What Content Belongs Here?
Blog posts and social media posts are going to be the two most important and abundant pieces of content for attracting buyers to your website. Blog posts should be interesting and helpful and contain plenty of ways that you can solve the problems that your customers are facing. Social media posts should be light, entertaining, and, in most cases, not trying to directly make a sale. (Some types of businesses and products do very well in direct Facebook sales, including cosmetics and other consumer goods. However, most do not.)
You’ll also want at least a few pieces of premium content, or long-form documents that interested readers will find valuable enough to give you their email address for. That’s not a small order, either, as people are pretty wary about signing up for junk mail. White papers, case studies, implementation guides, and other fact-packed content will fit the bill.
Lastly, you’ll need a few odds and ends including calls to action to encourage people to click around and learn more about you, your products, and services. You’ll also want some social proof like testimonials and good reviews, guides for using your products, and some baseline pricing information for people who need to know whether they can afford your solutions or not.
What to Do With all the Pieces
If we go back to the Perfect World Workflow from last week, we can start to see how to assemble all these pieces to create a path for attracting new visitors to your website. The example started with a person finding one of your blog posts and heading over to your website to read more. Getting your blogs found means having a solid SEO strategy as well as sharing your posts on your social feeds and including them for anyone who has signed up to receive updates from you.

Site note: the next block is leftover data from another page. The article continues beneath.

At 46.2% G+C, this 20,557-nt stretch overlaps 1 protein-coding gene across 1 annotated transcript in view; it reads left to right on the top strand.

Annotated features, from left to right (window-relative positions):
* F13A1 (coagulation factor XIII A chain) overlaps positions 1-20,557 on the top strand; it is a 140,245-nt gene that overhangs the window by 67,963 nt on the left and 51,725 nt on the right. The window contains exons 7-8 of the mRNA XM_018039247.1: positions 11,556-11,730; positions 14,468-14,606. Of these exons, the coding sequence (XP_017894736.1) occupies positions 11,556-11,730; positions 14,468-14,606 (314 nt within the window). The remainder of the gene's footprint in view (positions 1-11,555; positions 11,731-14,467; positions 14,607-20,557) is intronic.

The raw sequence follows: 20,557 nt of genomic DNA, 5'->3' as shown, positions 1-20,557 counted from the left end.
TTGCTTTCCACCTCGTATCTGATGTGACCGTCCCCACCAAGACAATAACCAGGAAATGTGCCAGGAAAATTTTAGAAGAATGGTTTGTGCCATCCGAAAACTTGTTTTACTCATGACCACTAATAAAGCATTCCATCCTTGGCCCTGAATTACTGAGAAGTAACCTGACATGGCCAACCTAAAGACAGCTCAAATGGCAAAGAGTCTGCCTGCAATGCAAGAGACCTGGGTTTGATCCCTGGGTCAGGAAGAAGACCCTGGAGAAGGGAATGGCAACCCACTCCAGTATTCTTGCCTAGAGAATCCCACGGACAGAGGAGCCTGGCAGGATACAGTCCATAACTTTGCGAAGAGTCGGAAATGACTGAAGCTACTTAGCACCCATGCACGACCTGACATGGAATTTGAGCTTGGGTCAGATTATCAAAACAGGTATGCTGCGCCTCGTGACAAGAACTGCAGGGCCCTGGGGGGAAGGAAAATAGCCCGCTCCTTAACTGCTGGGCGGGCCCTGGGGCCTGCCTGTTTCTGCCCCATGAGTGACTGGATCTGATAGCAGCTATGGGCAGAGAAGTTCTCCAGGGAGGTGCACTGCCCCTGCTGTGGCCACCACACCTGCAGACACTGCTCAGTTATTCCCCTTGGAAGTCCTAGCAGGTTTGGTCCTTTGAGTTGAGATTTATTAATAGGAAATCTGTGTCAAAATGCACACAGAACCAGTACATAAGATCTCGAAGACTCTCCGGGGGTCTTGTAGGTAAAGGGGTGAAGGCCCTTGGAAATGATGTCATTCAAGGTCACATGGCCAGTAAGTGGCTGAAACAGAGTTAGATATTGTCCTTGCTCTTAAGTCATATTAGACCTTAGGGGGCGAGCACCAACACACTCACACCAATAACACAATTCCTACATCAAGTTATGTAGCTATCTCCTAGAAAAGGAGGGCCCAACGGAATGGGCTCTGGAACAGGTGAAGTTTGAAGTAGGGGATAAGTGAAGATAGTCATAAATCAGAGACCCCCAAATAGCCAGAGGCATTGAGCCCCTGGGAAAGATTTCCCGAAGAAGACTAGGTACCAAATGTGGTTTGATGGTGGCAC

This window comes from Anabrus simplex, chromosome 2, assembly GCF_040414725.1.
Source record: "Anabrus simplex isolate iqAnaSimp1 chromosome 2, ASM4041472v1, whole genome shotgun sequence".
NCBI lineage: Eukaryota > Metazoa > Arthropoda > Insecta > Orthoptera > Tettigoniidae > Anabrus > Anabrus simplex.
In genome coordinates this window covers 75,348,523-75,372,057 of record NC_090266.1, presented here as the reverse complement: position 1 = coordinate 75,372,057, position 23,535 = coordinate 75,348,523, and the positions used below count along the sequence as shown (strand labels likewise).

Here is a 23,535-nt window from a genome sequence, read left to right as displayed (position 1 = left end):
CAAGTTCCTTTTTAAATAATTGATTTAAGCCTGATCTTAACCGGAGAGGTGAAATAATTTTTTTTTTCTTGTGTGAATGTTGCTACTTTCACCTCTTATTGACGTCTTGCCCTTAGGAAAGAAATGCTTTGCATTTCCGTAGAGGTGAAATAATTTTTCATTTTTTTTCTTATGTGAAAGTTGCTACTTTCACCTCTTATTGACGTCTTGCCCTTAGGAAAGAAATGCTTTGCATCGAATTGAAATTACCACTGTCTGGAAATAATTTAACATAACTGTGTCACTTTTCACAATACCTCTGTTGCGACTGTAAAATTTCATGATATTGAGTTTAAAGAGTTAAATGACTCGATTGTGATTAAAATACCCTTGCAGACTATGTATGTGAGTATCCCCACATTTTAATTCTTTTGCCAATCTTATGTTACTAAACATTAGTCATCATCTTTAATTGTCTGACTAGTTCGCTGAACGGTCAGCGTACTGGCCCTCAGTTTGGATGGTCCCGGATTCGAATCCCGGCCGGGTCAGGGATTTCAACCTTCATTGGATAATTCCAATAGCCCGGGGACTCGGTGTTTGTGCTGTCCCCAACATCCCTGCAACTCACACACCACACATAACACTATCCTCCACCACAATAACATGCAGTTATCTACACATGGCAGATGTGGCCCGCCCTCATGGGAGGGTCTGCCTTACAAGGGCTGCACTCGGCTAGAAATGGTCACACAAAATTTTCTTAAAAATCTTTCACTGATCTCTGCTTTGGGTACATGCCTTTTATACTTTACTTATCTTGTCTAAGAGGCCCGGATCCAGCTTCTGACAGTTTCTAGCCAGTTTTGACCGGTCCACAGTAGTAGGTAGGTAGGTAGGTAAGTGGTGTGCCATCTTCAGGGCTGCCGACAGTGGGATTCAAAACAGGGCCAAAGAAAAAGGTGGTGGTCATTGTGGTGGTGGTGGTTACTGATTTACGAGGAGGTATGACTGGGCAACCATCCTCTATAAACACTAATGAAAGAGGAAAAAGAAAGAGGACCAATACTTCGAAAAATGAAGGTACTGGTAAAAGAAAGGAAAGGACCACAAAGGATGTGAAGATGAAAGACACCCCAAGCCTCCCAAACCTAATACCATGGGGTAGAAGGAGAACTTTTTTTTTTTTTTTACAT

The reader was really impressed with what you had to say, and it’s time for them to do something else. This is where your calls-to-action (CTAs) come in. Every blog should close with a sentence or two inviting the reader to contact you for more information and include a link to your contact page. Along with those simple CTAs, you should also have visually interesting CTAs for enticing readers to contact you as well as CTAs to reach all of your premium content.
Let’s say the reader clicks the CTA for your premium content and gives you their email address and downloads a case study you made for a particularly happy customer. You now have a path for nurturing this interested person toward a sale. Of course, any direct contacts are also ready for your sales efforts.
Presto! You’re Attractive
By focusing on the needs of your best customers and giving them plenty of information (not sales pitches!), you can let people be in control of their purchasing decisions without stressing them out with fast-talking salespeople. There are two important things to remember here. The first is that you’re building a pathway for people to follow so it may take some time for people to start finding it as your SEO takes root and your social media profiles get some traction.
The other thing to remember is that this process is excellent for weeding out unqualified leads. You don’t want to waste your time (or theirs!) if your solutions are never going to be a good fit. Once you get a solid inbound strategy in place, you’ll want to start paying attention to where people are bailing out and leaving your pathway to make sure you’re only losing dead weight and that there are no other leaks that are making otherwise good customers go elsewhere.